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Will core PCE inflation spur a less hawkish Fed? – Preview



  • Hopes that PCE inflation will point to some further moderation

  • But would that be enough for the Fed to ease its hawkish stance?

  • US dollar drifts lower ahead of the crucial data due Friday, 12:30 GMT

The stakes are high as Fed meeting approaches

After months of hotter-than-expected inflation prints, there was finally some good news in the latest CPI report. Both the headline and core measures of the consumer price index (CPI) edged lower in April, raising hopes that the Fed will be able to stay on course to cutting rates later in the year.

But with the Fed traditionally putting more weight on the alternate inflation metric of the personal consumption expenditures (PCE) for assessing price pressures, Friday’s numbers could set the tone for Fed policymakers as well as for the markets before the blackout period begins at the weekend in the runup to the June 12 policy decision.

Hoping for a cooldown

The core PCE price metric that the Fed aims to keep near 2.0% stood unchanged at 2.8% in March. The forecasts indicate core PCE will hold at 2.8% for the third straight month in April, while the headline figure is also projected to stay steady at 2.7%. Month-on-month, both the core and headline rates are expected at 0.3%.

However, some forecasters are putting the month-on-month pace for core PCE at 0.2% while the S&P Global business surveys for the month also suggest the risks are tilted to the downside. A softer-than-expected reading in one or more of the PCE price indices would likely add to bets that the Fed will cut rates sooner rather than later.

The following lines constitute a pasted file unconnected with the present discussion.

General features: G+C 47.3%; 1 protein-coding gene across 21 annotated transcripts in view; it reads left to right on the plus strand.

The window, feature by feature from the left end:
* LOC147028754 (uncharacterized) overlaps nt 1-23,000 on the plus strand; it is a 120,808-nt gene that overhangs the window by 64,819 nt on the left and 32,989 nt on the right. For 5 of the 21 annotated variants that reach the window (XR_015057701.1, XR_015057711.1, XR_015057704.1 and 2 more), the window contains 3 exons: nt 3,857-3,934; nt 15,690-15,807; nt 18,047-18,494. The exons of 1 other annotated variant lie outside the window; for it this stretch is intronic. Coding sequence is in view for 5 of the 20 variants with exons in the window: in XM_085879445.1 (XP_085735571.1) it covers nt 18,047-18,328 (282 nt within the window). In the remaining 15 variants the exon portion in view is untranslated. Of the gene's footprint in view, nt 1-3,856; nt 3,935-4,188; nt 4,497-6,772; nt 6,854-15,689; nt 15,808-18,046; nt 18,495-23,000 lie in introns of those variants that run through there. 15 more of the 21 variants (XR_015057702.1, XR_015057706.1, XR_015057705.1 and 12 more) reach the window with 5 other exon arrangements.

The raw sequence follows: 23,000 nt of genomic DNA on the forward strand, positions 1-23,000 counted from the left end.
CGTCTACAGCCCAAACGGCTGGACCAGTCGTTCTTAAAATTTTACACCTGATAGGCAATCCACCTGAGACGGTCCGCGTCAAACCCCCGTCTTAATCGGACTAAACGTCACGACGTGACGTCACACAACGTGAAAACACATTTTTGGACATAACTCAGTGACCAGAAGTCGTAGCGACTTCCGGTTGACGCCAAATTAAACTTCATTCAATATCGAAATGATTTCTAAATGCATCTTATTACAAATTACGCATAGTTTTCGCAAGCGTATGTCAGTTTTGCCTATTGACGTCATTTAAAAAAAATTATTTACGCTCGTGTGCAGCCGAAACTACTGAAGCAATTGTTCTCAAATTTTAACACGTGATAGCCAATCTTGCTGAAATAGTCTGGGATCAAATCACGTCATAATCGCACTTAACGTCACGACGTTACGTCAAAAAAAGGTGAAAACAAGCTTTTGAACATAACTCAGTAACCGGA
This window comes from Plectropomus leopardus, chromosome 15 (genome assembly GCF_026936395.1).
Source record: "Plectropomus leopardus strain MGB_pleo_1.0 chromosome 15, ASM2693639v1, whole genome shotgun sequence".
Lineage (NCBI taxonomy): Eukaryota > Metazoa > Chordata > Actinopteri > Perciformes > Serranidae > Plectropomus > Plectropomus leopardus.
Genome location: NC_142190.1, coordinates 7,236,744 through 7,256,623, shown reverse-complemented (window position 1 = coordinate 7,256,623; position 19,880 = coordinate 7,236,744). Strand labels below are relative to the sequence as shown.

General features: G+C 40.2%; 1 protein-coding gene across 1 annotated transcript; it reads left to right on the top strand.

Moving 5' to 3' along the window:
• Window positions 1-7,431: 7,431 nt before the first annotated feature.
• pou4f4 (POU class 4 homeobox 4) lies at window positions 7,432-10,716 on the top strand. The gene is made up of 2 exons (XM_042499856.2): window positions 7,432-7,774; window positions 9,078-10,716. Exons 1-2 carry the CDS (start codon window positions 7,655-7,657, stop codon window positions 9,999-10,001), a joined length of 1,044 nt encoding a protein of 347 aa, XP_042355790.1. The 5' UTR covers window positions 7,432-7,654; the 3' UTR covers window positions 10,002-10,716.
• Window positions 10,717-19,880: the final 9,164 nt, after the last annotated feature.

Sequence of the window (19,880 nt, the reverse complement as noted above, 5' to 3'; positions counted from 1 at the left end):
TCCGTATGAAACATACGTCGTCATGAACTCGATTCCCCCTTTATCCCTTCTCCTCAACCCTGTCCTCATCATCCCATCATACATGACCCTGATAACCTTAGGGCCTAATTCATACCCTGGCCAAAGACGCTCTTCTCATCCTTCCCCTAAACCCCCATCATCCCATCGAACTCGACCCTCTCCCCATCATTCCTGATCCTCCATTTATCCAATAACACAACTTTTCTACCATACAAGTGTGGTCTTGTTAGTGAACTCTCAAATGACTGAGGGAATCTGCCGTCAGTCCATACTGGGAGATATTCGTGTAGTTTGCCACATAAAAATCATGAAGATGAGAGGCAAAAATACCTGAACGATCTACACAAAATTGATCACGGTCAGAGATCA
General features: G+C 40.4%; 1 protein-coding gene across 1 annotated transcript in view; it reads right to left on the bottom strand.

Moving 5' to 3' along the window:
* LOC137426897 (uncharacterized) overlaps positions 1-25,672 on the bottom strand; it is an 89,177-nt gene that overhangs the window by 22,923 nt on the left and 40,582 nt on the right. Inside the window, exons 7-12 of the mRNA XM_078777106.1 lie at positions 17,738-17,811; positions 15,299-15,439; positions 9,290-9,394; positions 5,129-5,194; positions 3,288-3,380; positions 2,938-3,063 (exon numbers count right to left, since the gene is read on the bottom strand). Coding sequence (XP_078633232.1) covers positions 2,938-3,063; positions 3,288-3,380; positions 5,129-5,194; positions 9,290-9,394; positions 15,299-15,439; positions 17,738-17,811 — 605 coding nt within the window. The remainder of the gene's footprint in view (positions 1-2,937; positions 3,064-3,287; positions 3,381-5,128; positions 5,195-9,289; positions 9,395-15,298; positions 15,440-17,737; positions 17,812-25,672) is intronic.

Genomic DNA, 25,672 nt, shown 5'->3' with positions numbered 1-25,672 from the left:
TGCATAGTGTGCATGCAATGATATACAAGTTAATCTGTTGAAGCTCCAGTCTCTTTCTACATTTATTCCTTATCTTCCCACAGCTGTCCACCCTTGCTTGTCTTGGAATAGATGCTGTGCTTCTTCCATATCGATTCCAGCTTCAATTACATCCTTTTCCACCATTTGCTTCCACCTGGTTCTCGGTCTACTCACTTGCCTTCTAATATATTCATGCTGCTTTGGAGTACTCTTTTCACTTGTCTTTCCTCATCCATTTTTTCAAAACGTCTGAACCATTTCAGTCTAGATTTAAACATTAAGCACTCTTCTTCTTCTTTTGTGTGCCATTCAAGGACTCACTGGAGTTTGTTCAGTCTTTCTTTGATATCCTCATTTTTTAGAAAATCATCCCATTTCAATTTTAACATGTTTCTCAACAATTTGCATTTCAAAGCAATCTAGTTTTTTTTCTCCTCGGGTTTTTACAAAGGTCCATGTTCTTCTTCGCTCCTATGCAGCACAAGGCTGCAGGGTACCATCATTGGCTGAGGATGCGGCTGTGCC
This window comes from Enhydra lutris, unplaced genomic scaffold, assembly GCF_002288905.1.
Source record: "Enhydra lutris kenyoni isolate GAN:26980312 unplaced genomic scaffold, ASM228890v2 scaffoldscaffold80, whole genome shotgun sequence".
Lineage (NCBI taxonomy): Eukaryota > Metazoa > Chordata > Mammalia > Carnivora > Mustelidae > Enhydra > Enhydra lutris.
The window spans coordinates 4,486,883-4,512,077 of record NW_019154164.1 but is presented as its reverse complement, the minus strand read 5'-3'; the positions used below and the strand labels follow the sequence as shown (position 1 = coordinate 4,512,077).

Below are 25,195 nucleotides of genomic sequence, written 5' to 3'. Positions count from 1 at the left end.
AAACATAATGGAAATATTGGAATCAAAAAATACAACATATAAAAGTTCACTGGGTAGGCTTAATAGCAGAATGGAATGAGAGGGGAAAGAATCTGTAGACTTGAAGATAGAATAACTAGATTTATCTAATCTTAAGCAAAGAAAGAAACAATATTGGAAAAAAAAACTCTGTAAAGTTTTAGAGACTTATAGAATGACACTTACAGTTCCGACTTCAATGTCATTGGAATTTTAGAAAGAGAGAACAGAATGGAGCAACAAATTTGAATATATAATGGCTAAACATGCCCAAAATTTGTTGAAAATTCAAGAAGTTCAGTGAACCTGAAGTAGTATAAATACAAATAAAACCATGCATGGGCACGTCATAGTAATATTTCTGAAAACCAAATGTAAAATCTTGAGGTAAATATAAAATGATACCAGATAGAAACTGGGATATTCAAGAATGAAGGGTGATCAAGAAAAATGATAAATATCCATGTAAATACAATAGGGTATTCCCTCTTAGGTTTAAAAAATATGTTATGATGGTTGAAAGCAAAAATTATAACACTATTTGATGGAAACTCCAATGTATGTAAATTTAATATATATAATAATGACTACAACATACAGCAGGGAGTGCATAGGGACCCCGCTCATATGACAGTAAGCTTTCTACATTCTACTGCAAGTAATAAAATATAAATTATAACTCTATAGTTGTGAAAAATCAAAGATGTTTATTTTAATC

Aside from PCE inflation, personal income and spending figures will also be watched in the same report.  Personal income is forecast to have risen by 0.3% m/m in April, down from 0.5% in the prior month. More importantly, consumer spending is expected to have slowed, growing by just 0.3% m/m versus 0.8% in March.

What will it take for the Fed to change its tune?

Expectations of two rate reductions rose on the back of the CPI numbers before being pared back again after Fed officials maintained their hawkish posture despite the encouraging data. There is a risk of the same thing happening again if there is some cooling off in PCE prices - any initial euphoria could fade if the Fed does not adopt a less hawkish stance at its June policy meeting.

But the core PCE price index is not the only indicator on investors’ radar ahead of the FOMC decision. The May payrolls data is out on June 7, while there will be another CPI report on Fed Day. In between the PCE data and the NFP report, the ISM PMIs will additionally be released. Hence, unless there is a big surprise, investors will likely opt not to overact to a slight improvement in the inflation picture and instead wait for the other upcoming events.

Dollar defies hawkish Fed

Yet, for the US dollar, growing doubts about two rate cuts have barely provided a boost as Fed Chair Powell seemingly ruling out a rate hike has put a lid on gains. The dollar’s surprise underperformance comes even as other central banks such as the ECB are poised to cut rates in June.

The euro recently broke above its descending trendline, gaining support from a strengthening economic recovery in the Eurozone. The single currency may well test the $1.09 handle in the coming days if Friday’s data does not change much about the US outlook.

Investors in wait-and-see mode

In case of stronger-than-expected numbers, the euro could take a dive towards the $1.0790 region, which lies near the 50% Fibonacci retracement of the October-December 2023 uptrend as well as the 200-day moving average.

However, there’s likely to be more dollar weakness if the inflation numbers miss the expectations, with the euro potentially aiming for the March peak of $1.0980.

Summing up, with an elevated risk of Fed rate cut bets for 2024 being trimmed to just one or even none, markets will be sensitive to any sharp deviations in the PCE readings from the forecasts. Otherwise, traders will prefer to form a more complete picture with the help of the June FOMC meeting and the other releases due until then before deciding on the next direction.

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